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Eco-friendly and economical sanitary pads
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Eco-friendly and economical sanitary pads

Two young Samoans are helping to make environmentally friendly sanitary napkins available to girls and women in their community who need them. The two change-makers were finalists in the Commonwealth Youth Awards 2019. Maisy Bentley, 19 years old,a Correspondent from Wellington, New Zealand has been following their story.

The Pacific Islands are known for beautiful weather paired with crystal clear oceans, perfect for holiday goers. However, the picture-perfect magazine spreads are becoming more distant from reality with ocean pollution and dramatic and dangerous cyclones increasing in frequency.

While the Pacific is one of the regions grappling with the realities of climate change; this region is also producing leaders who are addressing and responding to climate issues.

Angelica and Isabell Rasch showing their eco-friendly and economical feminine pads

Angelica and Isabell Rasch are co-founders of Mana Care; a start-up which produces reusable sanitary pads for women and girls living in poverty and low-income households. Their initiative is also aimed at reducing the consumption of disposable plastic waste and encouraging a low-carbon lifestyle. It has provided reusable pads to over 250 women and trained 100 girls in safe menstrual health management.

Angelica noted that: “In Samoa, and many developing countries – but especially in isolated and land-limited island countries – solid waste management and accessing menstrual products are big problems.”

Feminine hygiene products are generally single-use items made from plastics and are not only harms the environment but to women’s bodies too, said the co-founder of Mana-Care and Commonwealth award finalist, Angelica.

Angelica, along with her co-founder Isabella run Mana-Care and make environmentally-friendly reusable cloth pads, to replace these harmful products. The team of only two women hand make their products from three types of material that are 80% biodegradable. One set of cloth pads can last up to five years, replacing around 1200 disposable plastic pads which take around 200-400 years to decompose in the natural environment.

Angelica says the products not only address the increasing threat of climate change by reducing the use of toxic plastic containing products but also address es period poverty. Period poverty refers not just the financial burden, but the health, education and social impacts on women and girls associated with menstrual management.

It wasn’t just the rising sea levels that prompted Angelica and Bella to act. Their own experiences and first-hand accounts of families who could not afford the ongoing cost of disposable menstrual products spurred them into action.

“We could not ignore it any longer. We wanted to solve these two big problems with one simple solution: an environmentally friendly and reusable cloth pad, that is cheap and easily available for women and girls of all socio-economic levels.”

While it is only a two-woman team presently, Angelica and Isabella know the importance of creating a wider movement. Holding free workshops for identified rural communities to teach young women how to hand sew their own reusable cloth pads from simple materials available from local stores and supermarkets is first on the cards. Additionally, teaching them how to properly wash, dry and care for the cloth pads to ensure safety and cleanliness to create a sustainable solution is next.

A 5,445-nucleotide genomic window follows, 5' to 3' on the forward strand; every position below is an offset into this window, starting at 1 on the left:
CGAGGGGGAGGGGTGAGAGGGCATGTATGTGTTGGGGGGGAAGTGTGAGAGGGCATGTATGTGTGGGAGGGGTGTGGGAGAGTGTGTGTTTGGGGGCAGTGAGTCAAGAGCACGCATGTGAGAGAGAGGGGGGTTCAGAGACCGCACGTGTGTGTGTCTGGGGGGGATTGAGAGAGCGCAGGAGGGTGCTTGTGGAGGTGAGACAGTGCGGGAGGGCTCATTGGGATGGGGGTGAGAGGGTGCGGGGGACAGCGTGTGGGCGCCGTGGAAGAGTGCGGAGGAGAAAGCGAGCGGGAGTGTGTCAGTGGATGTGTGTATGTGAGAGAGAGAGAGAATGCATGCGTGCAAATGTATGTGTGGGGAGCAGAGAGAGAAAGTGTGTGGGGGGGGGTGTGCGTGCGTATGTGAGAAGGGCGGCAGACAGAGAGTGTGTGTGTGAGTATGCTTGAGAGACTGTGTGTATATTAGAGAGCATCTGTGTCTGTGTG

Angelica and Isabella have a wealth of success under their belt already, big plans for the future and changing the lives of women and girls in their country and region is their motivation. However they still have some of the challenges of many young entrepreneurs and changemakers, -balancing their passions.

“It is not easy figuring out how we allocate our time, and sacrifices have to be made at the end of the day. But we believe so much in this work and the right every girl and woman has, to a dignified, safe and healthy life – and we want the dismissal of menstruation to end with our generation,” said Isabella.

While they continue to find the balance in their own lives and change the lives of women across Samoa, they ask that other young people simple take the time to care:“About your planet, [about making conscious decisions and eliminating plastic,] about your neighbour, about the people around you even if you don’t know them,” said Angelica.

Empathy is a highly honourable and useful ability which can create waves of positive change in the world,” she added.

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Photo: Courtesy of Mana-Care

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About me: I’m studying towards a law degree and an arts degree. I also work in the not for profit sector, creating opportunities and advocating for young people, mental health, and women. I have significant accolades under my belt such as being named the most inspirational young person of the year and delivering a Ted Talk at 17. I believe that we can all be movers, shakers and doers when we don’t wait for permission to create the change we want to see in the world.

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Opinions expressed in this article are those of the author and do not necessarily represent the views of the Commonwealth Youth Programme. Articles are published in a spirit of dialogue, respect and understanding. If you disagree, why not submit a response?
To learn more about becoming a Commonwealth Correspondent please visit: http://www.yourcommonwealth.org/submit-articles/

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